Friday, August 12, 2016

Accepting that Job Offer When the Internship Ends

You have completed your summer internship, and you have received a full-time offer of employment.  Fantastic!  Now, should you accept the position.  Most young people might say, "If you had a good summer internship experience, then of course, you should take the job."   Jon Simmons has published a good article for Fast Company that addresses this issue.   Simmons suggests that the answer might not be so simple.

How should you make this decision?   Simmons suggests careful consideration of a wide range of factors including compensation, benefits, company culture, opportunities for growth and development.  Certainly, all of these items matter.  However, I think the decision should not primarily be about factors such as compensation.  In fact, the differences in compensation across multiple job offers will be relatively trivial for most students.  The real issue is growth and development.   Interns should ask themselves three questions:

1.  Will my full-time position be substantively different than my internship experience?  Will it be more challenging?  Will I assume new responsibilities?  Will I learn new skills?  If the answer is no to these questions, then you don't want to take the offer.  The best firms that hire here at Bryant University provide full-time opportunities that build upon, but go well beyond, the internships that they offer.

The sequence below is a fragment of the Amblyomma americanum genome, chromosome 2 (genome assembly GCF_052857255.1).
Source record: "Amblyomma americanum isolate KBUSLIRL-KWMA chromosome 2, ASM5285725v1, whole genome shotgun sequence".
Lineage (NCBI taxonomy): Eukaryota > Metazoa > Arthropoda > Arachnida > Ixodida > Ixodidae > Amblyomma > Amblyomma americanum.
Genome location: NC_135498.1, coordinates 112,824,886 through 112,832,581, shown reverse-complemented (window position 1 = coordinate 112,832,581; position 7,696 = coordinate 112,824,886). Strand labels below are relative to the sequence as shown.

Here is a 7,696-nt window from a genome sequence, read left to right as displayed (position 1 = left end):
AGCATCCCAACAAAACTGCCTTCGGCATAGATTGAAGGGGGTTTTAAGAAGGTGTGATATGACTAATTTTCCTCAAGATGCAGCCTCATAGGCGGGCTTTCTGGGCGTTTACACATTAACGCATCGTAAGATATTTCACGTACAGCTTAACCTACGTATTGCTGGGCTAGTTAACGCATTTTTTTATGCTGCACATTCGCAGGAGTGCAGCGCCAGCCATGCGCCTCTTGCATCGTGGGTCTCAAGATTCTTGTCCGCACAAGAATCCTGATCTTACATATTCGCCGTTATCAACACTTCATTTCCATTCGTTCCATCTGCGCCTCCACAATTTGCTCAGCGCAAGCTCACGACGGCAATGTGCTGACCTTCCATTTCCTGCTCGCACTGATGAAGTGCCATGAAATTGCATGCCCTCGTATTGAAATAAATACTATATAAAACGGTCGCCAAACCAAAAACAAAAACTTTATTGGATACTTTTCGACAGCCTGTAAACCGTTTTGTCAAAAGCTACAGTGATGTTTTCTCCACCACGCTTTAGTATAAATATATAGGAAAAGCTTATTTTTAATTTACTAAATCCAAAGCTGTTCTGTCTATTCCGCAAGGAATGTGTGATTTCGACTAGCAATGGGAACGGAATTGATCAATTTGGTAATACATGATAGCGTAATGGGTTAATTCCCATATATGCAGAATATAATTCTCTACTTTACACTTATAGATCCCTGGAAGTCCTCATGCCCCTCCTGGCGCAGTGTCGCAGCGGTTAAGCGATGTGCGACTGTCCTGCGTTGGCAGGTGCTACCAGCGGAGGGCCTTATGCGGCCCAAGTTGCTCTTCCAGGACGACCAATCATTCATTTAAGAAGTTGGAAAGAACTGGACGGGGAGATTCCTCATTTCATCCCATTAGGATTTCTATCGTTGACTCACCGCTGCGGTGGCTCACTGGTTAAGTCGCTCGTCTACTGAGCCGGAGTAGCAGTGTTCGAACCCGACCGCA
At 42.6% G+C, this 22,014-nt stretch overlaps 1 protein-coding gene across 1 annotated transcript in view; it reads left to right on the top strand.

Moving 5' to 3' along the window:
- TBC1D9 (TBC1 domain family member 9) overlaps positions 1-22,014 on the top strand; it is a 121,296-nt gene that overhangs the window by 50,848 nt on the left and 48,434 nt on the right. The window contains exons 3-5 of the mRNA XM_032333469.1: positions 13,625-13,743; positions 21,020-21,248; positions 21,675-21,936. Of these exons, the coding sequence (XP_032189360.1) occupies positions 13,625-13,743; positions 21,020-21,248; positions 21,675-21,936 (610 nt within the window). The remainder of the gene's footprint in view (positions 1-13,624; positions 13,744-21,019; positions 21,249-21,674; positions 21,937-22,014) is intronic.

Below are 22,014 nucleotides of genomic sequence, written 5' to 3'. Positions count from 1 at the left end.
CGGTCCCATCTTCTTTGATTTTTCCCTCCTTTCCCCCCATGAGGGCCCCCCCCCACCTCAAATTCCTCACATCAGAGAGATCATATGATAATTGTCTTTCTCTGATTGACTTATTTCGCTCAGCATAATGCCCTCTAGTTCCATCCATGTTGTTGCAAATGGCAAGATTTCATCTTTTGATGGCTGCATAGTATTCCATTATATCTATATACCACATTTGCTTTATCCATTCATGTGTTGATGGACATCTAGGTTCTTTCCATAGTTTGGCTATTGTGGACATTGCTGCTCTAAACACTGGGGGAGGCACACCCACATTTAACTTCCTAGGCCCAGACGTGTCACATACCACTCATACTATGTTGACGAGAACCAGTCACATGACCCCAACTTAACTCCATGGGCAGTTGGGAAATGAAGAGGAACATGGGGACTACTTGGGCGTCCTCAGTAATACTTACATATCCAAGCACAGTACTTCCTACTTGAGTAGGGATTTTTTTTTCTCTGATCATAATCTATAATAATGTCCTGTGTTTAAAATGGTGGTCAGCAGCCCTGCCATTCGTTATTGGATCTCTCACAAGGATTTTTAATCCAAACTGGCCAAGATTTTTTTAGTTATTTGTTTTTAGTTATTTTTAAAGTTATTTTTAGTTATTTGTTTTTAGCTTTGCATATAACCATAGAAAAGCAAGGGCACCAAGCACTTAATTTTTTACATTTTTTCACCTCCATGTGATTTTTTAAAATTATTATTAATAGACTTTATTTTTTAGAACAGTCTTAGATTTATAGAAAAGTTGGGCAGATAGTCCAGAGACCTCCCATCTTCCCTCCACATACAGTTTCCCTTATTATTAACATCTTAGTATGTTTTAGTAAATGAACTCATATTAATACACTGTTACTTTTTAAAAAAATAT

2.  Does the firm have a track record of investing in the growth and development of its young employees?   Will I have opportunities to enhance my skills through in-house leadership development programs, training courses, tuition reimbursement at local universities, and mentoring by senior leaders?   If the answer is yes, then you should seriously consider taking the job offer.

3.  What are my short term career goals, and would this full-time position help me achieve those goals?  Don't think in terms of 10-15 year plans.    That's just not advisable in today's world.  Think instead of the next 5 years.  What do you hope to achieve?  Suppose you plan to apply to a top MBA program. Then ask yourself:  Will this full-time position help me gain admittance to such a school?  Suppose instead that you hope to become a young entrepreneur.  You should ask:  How will this position help me achieve that goal?

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